Minnesota legislators recently passed a bill that greatly benefits first responders. As a local Fox News affiliate reported, first responders such as police, firefighters, paramedics and corrections officers are no longer required to prove what events caused their employment-related post-traumatic stress disorder in order to receive worker's compensation.
This bill can do much to help first responders get the care they need. Consider the story of Brian Cristofono, a firefighter who suffered from job-related nightmares and panic attacks. According to an NBC station from Minneapolis, Cristofono became irritable, started drinking and his marriage ultimately fell apart. The firefighter also saw three coworkers succumb to suicidal thoughts and thought about taking his own life.
Luckily, Cristofono was able to get help – a psychologist diagnosed him with PTSD and drafted a list of events believed to have caused the condition. Creating this list couldn't have been easy, as PTSD symptoms can manifest months or years after the trigger event occurred. Cristofono used his diagnosis to apply for worker's comp, but his claim was denied.
"There was no physical injury associated with any of those calls," Cristofono told the news station, relaying the response he received from the city. "So it could not be PTSD."
The burden of proof is now shifted thanks to this bill, and PTSD is now an assumed side effect of being a first responder. This news comes just in time for National PTSD Awareness Month.
PTSD among first responders and veterans
The Mayo Clinic defines PTSD as a mental health condition resulting from experiencing or witnessing a terrifying event. The disorder is difficult to cope with, especially if it's left untreated. Symptoms include nightmares, uncontrollable thoughts, flashbacks and severe anxiety.
Some occupations are more prone to possible PTSD than others – particularly military and first responder roles. A 2017 survey from the University of Phoenix found 84 percent of police officers, firefighters, EMTs, paramedics and nurses have suffered symptoms related to mental health issues. Furthermore, 84 percent have experienced a traumatic event on the job, but only 34 percent were diagnosed with a mental health disorder. This isn't to say that traumatic experiences only affect a small percentage; it's more likely that people have PTSD but aren't diagnosed.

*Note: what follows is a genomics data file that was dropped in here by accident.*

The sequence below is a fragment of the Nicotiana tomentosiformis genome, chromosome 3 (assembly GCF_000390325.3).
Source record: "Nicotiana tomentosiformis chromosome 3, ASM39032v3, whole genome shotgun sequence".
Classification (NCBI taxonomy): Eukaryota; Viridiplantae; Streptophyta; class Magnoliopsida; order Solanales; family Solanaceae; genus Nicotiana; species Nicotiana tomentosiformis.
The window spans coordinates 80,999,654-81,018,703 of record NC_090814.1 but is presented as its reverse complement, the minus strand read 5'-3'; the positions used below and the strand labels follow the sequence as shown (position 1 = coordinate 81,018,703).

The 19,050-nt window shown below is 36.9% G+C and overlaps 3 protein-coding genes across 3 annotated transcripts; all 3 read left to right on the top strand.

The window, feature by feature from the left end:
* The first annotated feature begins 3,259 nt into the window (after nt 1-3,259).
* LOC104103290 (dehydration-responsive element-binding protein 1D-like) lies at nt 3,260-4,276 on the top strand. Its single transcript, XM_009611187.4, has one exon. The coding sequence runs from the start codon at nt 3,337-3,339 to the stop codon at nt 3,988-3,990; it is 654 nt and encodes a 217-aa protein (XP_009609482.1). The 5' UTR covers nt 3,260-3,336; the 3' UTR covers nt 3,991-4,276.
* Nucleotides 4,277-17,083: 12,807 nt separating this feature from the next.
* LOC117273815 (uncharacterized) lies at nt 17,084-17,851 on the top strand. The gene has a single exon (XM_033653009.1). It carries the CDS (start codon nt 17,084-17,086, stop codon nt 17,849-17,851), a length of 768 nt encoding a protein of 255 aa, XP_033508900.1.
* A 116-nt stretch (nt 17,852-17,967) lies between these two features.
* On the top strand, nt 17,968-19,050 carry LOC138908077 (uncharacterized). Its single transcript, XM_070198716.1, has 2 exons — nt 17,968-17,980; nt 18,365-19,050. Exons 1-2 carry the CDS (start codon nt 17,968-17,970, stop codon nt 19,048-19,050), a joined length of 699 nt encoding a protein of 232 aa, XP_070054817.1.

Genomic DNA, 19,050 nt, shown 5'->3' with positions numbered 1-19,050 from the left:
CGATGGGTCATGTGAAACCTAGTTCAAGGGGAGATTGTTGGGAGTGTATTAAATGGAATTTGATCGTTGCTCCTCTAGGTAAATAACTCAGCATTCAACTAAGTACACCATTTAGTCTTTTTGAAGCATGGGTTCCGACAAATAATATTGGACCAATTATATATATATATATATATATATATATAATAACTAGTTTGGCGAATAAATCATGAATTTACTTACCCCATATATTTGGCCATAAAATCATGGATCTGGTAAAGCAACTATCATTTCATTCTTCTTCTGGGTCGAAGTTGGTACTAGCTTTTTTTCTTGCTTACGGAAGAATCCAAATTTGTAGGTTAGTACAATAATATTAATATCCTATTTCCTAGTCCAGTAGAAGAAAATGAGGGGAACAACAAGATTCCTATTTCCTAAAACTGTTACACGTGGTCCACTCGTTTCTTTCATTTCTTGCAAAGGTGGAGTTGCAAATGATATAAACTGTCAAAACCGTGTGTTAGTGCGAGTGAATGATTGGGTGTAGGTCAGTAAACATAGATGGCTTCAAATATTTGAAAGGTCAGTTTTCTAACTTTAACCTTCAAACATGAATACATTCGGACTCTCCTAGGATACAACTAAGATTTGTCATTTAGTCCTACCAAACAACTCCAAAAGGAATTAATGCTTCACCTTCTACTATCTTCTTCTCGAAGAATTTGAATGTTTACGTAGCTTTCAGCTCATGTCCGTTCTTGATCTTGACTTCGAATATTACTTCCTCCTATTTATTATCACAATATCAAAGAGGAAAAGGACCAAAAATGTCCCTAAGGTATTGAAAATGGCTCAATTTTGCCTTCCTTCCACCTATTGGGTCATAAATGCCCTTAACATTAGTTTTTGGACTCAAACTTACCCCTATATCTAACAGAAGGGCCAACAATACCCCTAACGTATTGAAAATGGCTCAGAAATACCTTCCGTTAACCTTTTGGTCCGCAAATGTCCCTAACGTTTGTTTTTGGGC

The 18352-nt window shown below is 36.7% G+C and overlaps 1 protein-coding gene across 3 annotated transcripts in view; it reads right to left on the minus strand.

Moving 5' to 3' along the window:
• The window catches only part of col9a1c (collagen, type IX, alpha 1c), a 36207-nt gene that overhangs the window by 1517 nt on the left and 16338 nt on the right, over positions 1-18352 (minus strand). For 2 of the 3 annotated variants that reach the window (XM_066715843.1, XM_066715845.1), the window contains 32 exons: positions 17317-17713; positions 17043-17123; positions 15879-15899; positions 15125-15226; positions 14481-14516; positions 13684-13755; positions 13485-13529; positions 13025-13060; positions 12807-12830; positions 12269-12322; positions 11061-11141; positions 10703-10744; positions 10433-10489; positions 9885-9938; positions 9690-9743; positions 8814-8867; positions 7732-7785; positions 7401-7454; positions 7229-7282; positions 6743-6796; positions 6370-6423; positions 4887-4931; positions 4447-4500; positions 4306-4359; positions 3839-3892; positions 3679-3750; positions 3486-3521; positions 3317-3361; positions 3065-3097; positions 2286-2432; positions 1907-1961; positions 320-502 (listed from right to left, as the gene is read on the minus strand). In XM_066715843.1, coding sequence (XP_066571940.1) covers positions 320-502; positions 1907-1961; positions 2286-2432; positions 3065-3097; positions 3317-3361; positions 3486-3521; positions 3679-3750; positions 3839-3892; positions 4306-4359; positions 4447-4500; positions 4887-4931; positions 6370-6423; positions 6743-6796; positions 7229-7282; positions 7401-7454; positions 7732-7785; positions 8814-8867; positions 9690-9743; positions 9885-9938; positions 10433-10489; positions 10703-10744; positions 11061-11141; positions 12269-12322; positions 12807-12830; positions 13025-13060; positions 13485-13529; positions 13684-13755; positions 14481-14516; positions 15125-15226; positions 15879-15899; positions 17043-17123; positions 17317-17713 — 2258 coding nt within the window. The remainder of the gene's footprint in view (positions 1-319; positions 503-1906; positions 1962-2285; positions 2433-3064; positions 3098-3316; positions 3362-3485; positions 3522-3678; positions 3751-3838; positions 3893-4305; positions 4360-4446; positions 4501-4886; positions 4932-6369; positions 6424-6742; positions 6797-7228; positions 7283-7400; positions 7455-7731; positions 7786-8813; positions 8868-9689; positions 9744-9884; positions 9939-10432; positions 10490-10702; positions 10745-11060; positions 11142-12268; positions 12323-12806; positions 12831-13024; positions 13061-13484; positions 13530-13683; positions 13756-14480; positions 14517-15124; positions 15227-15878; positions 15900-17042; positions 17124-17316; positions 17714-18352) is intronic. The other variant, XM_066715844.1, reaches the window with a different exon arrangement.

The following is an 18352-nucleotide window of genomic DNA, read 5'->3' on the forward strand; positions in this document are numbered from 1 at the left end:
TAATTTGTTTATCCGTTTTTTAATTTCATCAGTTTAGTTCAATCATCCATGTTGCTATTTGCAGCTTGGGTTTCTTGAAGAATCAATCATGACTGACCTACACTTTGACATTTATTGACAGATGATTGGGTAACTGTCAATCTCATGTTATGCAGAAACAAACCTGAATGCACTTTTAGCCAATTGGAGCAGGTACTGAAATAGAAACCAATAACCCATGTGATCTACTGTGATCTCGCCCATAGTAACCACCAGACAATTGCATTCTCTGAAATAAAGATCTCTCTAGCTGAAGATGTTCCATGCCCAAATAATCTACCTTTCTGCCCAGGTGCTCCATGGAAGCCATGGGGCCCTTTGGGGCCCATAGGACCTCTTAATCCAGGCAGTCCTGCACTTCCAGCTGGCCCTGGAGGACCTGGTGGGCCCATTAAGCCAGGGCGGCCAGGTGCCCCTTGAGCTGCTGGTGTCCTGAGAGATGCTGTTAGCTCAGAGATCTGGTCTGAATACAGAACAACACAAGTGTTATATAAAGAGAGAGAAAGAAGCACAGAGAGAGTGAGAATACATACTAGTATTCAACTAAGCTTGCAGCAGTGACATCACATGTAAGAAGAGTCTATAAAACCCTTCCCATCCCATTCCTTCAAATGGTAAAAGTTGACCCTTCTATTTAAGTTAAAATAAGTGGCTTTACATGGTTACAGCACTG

Why might this be true? Unfortunately, there remains a pervasive stigma against mental health services, especially among first responders. Seventy-four percent of survey respondents said they have therapy, counseling and similar opportunities available, but only 39 percent actively sought them out. Reasons for avoiding such services included fears that supervisors would treat them differently, that coworkers would perceive them as weak and that they'd be passed over for promotions.
Such stigmas are, in part, why Congress named June 27 PTSD Awareness Day back in 2010. What's more, the Senate designated all of June as PTSD Awareness Month just four years later in 2014.
The goal of these measures, according to the Department of Veterans Affairs, is to promote awareness of PTSD and its effective treatments. The VA provides many helpful aids to assist veterans and their families in understanding PTSD and seeking help, and first responders may benefit from these resources as well.
One booklet, titled "Understanding PTSD and PTSD Treatment," helps you define PTSD, lists possible PTSD-causing traumatic events, describes various symptoms and answers common questions about treatment. Another tool, the PTSD Treatment Decision Aid, helps you make the best choices for your life and health when addressing your condition.
If you suspect yourself or someone you love suffers from PTSD, talk to your doctor or a mental health professional. If you don't yet have a counselor, look for one who specializes in PTSD. Reach out to loved ones, and call the National Suicide Prevention Lifeline (1-800-273-8255) if you're having suicidal thoughts.